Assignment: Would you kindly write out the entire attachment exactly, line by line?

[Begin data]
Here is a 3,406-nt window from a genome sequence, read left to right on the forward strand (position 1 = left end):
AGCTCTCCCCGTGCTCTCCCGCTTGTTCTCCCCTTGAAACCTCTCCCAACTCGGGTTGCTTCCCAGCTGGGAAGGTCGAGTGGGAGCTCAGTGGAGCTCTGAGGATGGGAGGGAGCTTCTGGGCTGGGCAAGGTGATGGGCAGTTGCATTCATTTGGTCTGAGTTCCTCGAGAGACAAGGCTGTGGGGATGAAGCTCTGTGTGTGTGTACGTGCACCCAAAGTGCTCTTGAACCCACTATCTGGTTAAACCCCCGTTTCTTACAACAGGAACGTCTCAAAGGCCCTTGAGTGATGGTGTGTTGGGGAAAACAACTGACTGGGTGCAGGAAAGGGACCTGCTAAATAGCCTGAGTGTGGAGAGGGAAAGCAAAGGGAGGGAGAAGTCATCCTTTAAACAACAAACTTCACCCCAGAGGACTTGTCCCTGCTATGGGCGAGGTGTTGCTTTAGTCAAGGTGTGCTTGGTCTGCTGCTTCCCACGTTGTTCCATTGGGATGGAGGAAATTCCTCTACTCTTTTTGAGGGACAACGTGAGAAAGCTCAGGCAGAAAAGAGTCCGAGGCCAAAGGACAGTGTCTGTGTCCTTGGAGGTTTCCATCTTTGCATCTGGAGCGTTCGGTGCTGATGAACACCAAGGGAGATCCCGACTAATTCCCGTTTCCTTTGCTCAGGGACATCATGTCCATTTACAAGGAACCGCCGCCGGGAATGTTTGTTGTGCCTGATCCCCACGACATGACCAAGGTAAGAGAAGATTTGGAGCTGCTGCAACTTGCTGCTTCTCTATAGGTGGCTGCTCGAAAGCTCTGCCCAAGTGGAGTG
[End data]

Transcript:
Here is a 3,406-nt window from a genome sequence, read left to right on the forward strand (position 1 = left end):
AGCTCTCCCCGTGCTCTCCCGCTTGTTCTCCCCTTGAAACCTCTCCCAACTCGGGTTGCTTCCCAGCTGGGAAGGTCGAGTGGGAGCTCAGTGGAGCTCTGAGGATGGGAGGGAGCTTCTGGGCTGGGCAAGGTGATGGGCAGTTGCATTCATTTGGTCTGAGTTCCTCGAGAGACAAGGCTGTGGGGATGAAGCTCTGTGTGTGTGTACGTGCACCCAAAGTGCTCTTGAACCCACTATCTGGTTAAACCCCCGTTTCTTACAACAGGAACGTCTCAAAGGCCCTTGAGTGATGGTGTGTTGGGGAAAACAACTGACTGGGTGCAGGAAAGGGACCTGCTAAATAGCCTGAGTGTGGAGAGGGAAAGCAAAGGGAGGGAGAAGTCATCCTTTAAACAACAAACTTCACCCCAGAGGACTTGTCCCTGCTATGGGCGAGGTGTTGCTTTAGTCAAGGTGTGCTTGGTCTGCTGCTTCCCACGTTGTTCCATTGGGATGGAGGAAATTCCTCTACTCTTTTTGAGGGACAACGTGAGAAAGCTCAGGCAGAAAAGAGTCCGAGGCCAAAGGACAGTGTCTGTGTCCTTGGAGGTTTCCATCTTTGCATCTGGAGCGTTCGGTGCTGATGAACACCAAGGGAGATCCCGACTAATTCCCGTTTCCTTTGCTCAGGGACATCATGTCCATTTACAAGGAACCGCCGCCGGGAATGTTTGTTGTGCCTGATCCCCACGACATGACCAAGGTAAGAGAAGATTTGGAGCTGCTGCAACTTGCTGCTTCTCTATAGGTGGCTGCTCGAAAGCTCTGCCCAAGTGGAGTG